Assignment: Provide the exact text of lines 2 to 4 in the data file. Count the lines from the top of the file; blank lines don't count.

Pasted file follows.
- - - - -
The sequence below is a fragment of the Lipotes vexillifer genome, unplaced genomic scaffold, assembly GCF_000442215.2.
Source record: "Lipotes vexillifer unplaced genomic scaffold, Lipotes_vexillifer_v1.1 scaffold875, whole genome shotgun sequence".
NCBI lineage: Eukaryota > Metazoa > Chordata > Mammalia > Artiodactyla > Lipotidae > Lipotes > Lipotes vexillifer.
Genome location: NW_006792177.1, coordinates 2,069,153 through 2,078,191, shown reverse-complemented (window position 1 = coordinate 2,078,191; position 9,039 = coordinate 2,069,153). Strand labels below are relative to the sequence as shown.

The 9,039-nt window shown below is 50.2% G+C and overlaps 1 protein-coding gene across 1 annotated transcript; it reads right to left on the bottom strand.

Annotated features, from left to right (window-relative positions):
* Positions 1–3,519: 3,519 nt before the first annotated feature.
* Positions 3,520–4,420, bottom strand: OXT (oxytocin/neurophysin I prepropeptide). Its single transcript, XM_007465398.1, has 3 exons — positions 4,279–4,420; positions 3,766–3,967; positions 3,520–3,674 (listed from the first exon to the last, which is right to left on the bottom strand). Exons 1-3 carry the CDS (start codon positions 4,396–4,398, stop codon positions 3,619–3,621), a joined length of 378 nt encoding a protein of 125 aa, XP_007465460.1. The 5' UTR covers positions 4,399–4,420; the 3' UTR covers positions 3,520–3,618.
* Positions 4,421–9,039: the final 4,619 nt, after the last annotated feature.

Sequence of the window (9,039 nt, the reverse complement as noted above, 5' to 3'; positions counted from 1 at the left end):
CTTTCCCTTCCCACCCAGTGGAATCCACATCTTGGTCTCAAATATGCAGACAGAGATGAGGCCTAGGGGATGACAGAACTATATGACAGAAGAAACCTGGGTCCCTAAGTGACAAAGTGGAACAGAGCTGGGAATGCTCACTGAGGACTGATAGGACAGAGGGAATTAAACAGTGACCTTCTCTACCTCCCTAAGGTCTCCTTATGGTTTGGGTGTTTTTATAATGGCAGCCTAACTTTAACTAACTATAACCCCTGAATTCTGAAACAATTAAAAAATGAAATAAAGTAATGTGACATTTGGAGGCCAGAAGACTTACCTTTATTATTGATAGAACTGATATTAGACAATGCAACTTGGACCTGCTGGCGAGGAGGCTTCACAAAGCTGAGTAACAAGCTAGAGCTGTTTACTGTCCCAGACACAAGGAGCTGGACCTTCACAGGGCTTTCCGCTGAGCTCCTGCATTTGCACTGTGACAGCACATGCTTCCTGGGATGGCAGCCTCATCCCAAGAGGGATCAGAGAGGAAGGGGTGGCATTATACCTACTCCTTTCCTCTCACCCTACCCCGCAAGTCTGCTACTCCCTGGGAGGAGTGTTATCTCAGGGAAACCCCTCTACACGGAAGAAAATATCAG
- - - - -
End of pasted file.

Source record: "Lipotes vexillifer unplaced genomic scaffold, Lipotes_vexillifer_v1.1 scaffold875, whole genome shotgun sequence".
NCBI lineage: Eukaryota > Metazoa > Chordata > Mammalia > Artiodactyla > Lipotidae > Lipotes > Lipotes vexillifer.
Genome location: NW_006792177.1, coordinates 2,069,153 through 2,078,191, shown reverse-complemented (window position 1 = coordinate 2,078,191; position 9,039 = coordinate 2,069,153). Strand labels below are relative to the sequence as shown.